Yes, you are way ahead of me---Reporter had interviewed a “sociologist,” and an “etiquette authority,” and so on.
          Just pour the cement around my ankles now, and take me down to the Santa Monica Pier. Articles like this suck out the remains of my brain and feed them to sea gulls. They paralyze me with a combination of disinterest and incredulity that the press is still working the old “why is this happening/ask a sociologist” angle. Here’s a question for you: Has any such article ever answered these questions? Do they need answering? No, they are “discuss the issue” articles, and they are every bit as useful as featherless ducks.
          I’ll say this, though: next time I need my Ambien prescription renewed, I’ll just buy the Times.
          Okay, I tried reading the piece, at least a little. Reporter had obviously worked hard. So why did Joe Wilson shout “liar” at Obama? Why did Serena Williams threaten to shove a ball down a line judge's throat? Why did Kanye West insultingly interrupt Taylor Swift, which I think is a kind of bird, while receiving some idiotic award? This is what the article “explored."
          Psst, hey. Do you really want to know? Because if you do, I can tell you. Plug your ears, kiddies, here we go: these people, as is the case with so many people, are assholes. (Pardon my French.) That’s why. And this society and its jabbering, deranged, venal media exalts and celebrates. . .assholes, and asshole behavior.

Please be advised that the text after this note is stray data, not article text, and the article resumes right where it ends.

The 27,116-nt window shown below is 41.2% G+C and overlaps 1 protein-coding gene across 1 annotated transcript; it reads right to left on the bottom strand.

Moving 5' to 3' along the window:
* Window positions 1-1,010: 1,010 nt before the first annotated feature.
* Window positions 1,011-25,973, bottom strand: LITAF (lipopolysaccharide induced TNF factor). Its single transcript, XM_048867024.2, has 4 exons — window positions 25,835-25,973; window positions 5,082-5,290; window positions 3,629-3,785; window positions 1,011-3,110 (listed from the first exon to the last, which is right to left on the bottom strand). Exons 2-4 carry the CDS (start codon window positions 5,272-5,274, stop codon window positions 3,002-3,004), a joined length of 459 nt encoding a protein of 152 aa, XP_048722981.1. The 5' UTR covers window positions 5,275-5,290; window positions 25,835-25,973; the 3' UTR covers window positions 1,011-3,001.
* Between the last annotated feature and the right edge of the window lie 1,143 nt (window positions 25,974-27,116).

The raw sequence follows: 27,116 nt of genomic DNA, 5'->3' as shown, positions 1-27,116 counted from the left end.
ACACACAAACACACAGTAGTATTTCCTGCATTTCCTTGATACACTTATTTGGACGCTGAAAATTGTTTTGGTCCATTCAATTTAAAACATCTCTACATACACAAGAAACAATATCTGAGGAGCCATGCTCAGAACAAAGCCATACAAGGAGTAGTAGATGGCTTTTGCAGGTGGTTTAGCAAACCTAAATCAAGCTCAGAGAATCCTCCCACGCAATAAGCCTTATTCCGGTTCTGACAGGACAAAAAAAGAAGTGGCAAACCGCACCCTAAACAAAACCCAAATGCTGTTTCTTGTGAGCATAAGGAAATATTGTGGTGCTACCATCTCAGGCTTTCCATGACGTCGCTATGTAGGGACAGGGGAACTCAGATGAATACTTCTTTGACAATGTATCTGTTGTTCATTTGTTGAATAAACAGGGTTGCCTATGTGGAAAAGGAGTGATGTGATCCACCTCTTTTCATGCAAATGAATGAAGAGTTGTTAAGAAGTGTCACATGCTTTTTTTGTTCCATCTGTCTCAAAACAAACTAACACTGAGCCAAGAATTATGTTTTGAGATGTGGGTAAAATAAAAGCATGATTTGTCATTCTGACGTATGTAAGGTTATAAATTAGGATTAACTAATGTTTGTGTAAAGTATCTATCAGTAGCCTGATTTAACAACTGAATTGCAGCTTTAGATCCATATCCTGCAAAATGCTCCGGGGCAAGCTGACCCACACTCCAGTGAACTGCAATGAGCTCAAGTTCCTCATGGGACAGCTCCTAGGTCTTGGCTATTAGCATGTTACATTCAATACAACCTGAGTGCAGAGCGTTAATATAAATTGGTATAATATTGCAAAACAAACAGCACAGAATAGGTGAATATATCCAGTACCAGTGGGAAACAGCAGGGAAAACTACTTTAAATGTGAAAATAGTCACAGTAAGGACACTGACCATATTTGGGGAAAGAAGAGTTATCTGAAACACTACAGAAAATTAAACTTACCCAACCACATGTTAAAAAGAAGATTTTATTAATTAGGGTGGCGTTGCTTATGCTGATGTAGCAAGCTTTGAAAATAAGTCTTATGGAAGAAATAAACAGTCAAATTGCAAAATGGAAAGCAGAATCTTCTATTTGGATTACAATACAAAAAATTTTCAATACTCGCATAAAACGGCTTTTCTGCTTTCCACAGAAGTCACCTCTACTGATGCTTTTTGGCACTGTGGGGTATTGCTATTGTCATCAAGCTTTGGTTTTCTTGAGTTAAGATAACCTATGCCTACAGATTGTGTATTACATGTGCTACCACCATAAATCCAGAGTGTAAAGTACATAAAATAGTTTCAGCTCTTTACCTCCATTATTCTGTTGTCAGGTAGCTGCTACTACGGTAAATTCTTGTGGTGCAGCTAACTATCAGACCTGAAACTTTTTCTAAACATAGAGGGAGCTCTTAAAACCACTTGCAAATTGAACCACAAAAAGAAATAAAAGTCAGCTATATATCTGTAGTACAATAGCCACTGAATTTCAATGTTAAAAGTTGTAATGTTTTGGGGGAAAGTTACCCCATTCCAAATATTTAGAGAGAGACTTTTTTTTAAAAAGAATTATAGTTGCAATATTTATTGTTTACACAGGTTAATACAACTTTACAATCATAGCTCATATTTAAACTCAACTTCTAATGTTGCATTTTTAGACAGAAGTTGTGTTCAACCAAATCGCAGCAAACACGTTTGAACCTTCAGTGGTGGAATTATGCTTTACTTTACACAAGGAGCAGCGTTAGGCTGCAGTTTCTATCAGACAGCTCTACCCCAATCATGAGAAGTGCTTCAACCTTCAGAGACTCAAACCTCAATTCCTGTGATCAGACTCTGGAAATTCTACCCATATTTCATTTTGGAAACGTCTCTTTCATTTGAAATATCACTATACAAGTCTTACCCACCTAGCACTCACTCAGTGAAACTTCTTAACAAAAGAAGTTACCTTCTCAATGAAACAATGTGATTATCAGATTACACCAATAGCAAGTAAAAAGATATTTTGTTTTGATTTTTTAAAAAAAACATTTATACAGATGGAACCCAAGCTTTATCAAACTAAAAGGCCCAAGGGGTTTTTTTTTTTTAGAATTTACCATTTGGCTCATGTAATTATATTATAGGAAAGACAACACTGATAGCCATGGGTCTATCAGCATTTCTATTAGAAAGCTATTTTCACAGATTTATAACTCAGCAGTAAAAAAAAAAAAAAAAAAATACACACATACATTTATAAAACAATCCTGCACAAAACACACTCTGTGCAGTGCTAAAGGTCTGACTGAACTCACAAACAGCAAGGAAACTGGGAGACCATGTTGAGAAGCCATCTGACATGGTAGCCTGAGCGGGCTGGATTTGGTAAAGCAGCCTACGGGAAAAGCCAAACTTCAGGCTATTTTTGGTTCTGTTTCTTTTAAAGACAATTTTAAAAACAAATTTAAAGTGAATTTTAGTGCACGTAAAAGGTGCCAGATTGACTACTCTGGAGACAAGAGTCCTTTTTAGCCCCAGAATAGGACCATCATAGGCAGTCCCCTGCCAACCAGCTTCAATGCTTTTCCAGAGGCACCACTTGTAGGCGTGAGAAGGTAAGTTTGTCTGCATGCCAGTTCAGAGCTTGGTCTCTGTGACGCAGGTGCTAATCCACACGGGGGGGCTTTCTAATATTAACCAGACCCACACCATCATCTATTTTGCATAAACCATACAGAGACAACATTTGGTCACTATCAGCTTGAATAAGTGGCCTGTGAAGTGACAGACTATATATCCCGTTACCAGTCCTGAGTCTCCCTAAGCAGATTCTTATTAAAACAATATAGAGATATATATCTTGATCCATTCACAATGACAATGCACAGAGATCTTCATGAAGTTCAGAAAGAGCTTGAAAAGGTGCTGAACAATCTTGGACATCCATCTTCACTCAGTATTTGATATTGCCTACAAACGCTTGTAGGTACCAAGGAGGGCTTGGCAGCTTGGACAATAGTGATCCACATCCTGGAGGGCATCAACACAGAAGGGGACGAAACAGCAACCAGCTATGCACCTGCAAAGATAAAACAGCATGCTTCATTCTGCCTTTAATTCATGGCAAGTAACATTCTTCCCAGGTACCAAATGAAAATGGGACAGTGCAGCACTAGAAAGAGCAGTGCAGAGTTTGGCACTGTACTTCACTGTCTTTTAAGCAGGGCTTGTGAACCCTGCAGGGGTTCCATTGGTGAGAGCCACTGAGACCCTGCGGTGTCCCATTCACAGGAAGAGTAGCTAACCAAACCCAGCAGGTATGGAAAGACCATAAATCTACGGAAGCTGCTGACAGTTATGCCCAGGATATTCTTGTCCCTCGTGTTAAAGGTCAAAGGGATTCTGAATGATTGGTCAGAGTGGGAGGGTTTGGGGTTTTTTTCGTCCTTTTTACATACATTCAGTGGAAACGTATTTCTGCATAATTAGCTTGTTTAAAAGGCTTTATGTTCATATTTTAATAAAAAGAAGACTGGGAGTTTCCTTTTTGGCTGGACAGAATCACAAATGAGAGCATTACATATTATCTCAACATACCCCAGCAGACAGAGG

It's asshole simple.
          I next took in the ad at the bottom of the page, that big tradition-breaking, pride-swallowing, money-maker no-no that even the New York Times is doing now. “Steak Sale!” it said, adding “40 percent off” at Bristol Farms.
          Without a doubt, this was the most important information on the page.
          You might not believe what happened next, but I swear it’s the truth. Yes, I opened up the paper and turned the pages. My brother long ago suggested that I am a masochist, and the fact that I listened to him proves his case. (Of course, he’s a lawyer, so. . .) Still, I had some hope that there might have been something important or substantial to read inside. Just the odds alone. . .
          Well, there was Steve Lopez, a crackerjack newspaper columnist, as far as I’m concerned, writing about exploding water mains and DWP bills. It was a good column, I’m sure, but my curiosity had been so sapped by my page one experience, that it would take more than Lopez to make me actually read something. “Ridley-Thomas ties under scrutiny?” Spare me! The councilman’s insufferably pompous declamations are all I need to know about him. Human as elephant seal. “Pipes Failure Puzzle Engineers” looked like it had comedy potential, but when I read Councilwoman Jan Perry saying “We have to get to the cause. People can get hurt,” the comedy was just too subtle for me.